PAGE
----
If you feel any time that you have created something which should be certified so that you can put it in your profile, you can submit your claim to us on :
Situation: A patient with acute rheumatic fever was directly put on penicillin prophylaxis.
Reaction: Oh my God! Why was the full initial course of penicillin not given?
Lesson: Make sure that patients with acute rheumatic fever are initiated on antibiotic therapy as delineated for eradication of streptococcal pharyngitis, whether or not pharyngitis is present at the time of diagnosis.
Experiment on a Dog
Some scientists decided to do the following experiments on a dog.
For the first experiment, they cut one of the dog’s legs off, and then they told the dog to walk. The dog got up and walked, so they learned that a dog could walk with just three legs.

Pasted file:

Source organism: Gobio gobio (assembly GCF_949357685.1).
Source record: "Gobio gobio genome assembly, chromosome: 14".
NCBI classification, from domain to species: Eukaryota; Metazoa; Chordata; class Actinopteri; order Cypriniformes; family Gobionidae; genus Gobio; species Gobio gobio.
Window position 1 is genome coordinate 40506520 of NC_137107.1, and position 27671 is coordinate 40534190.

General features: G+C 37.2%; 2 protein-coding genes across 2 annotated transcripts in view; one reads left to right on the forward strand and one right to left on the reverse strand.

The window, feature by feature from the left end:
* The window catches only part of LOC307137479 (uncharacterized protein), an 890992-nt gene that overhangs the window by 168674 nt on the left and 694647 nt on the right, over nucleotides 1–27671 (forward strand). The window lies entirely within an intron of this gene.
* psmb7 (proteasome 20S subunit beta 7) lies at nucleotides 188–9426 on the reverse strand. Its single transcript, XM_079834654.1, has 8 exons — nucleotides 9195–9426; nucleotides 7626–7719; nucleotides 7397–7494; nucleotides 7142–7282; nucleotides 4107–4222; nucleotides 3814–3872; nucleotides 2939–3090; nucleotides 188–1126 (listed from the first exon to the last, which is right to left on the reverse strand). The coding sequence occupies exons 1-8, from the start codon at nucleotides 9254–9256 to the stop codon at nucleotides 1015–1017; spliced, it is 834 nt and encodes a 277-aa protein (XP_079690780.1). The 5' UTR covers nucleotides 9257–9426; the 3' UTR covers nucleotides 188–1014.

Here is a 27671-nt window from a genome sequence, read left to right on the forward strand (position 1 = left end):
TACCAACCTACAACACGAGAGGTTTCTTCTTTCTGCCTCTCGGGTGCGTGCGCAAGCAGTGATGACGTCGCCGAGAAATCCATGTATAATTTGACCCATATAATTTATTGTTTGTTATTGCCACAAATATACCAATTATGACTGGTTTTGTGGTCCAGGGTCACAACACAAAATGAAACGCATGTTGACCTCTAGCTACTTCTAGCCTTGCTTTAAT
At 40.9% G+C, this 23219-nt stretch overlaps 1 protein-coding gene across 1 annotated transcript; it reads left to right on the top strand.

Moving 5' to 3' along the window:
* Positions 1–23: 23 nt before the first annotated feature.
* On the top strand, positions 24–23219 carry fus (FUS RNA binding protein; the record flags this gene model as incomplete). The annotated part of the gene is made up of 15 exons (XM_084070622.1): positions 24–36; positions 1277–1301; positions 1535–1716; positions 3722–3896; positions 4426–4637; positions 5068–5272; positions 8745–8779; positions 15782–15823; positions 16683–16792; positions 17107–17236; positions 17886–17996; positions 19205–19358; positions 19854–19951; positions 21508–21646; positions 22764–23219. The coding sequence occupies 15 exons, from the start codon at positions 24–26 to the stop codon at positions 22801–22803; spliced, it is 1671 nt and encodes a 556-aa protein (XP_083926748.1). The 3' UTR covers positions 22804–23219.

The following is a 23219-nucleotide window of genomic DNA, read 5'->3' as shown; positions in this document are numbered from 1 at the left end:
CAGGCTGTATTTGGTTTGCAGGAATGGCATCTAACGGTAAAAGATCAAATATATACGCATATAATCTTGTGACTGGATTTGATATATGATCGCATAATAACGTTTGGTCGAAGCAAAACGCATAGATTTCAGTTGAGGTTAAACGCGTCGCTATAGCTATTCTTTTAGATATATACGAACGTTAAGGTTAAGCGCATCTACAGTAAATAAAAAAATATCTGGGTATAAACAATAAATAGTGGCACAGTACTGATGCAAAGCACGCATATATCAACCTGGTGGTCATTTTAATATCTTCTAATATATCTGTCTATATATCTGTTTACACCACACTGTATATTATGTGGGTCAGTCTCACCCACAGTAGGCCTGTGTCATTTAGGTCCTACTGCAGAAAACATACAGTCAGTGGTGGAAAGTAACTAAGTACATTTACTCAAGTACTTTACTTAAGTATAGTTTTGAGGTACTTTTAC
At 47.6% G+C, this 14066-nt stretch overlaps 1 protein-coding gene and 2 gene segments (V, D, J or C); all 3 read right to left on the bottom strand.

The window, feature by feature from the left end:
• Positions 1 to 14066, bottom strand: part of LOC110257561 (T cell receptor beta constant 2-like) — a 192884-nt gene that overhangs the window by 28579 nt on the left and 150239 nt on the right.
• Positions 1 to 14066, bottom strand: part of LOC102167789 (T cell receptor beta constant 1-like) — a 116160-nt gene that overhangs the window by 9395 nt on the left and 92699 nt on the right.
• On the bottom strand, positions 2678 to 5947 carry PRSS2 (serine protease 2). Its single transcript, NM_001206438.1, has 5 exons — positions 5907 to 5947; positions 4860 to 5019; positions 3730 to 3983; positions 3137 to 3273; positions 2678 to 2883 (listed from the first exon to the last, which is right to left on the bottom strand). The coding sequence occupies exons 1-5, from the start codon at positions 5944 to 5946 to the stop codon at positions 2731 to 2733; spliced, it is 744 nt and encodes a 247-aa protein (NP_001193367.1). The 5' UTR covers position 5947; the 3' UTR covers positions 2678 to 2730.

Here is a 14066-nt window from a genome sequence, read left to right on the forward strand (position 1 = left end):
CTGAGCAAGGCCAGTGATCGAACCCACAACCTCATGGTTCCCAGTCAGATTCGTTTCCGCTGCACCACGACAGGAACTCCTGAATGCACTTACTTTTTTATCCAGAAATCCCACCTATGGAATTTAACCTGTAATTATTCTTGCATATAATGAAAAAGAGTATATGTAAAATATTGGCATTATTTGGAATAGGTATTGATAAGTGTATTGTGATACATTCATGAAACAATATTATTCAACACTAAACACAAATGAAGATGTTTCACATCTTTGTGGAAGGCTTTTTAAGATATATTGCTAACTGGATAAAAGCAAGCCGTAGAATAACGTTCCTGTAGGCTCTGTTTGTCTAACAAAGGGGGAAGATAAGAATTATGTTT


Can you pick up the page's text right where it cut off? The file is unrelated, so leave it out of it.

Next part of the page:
For the second experiment, they cut off a second leg from the dog, and then they told the dog once more to walk. The dog was still able to walk with only two legs.
For the third experiment, they cut off yet another leg from the dog and once more they told the dog to walk. However, the dog wasn’t able to walk with only one leg.
As a result of these three experiments, the scientists wrote in their final report that the dog had lost its hearing after having three legs cut off.
Quote of the Day
A creative man is motivated by the desire to achieve, not by the desire to beat others. Ayn Rand
Twitter of the Day
Dr KK Aggarwal: TB more dangerous than FLU By Dr k k Aggarwal http://bit.ly/HTZaj4 #Health
Dr Deepak Chopra: Happiness and oneness help form the core of abundance http://bit.ly/DC_Ananda #ananda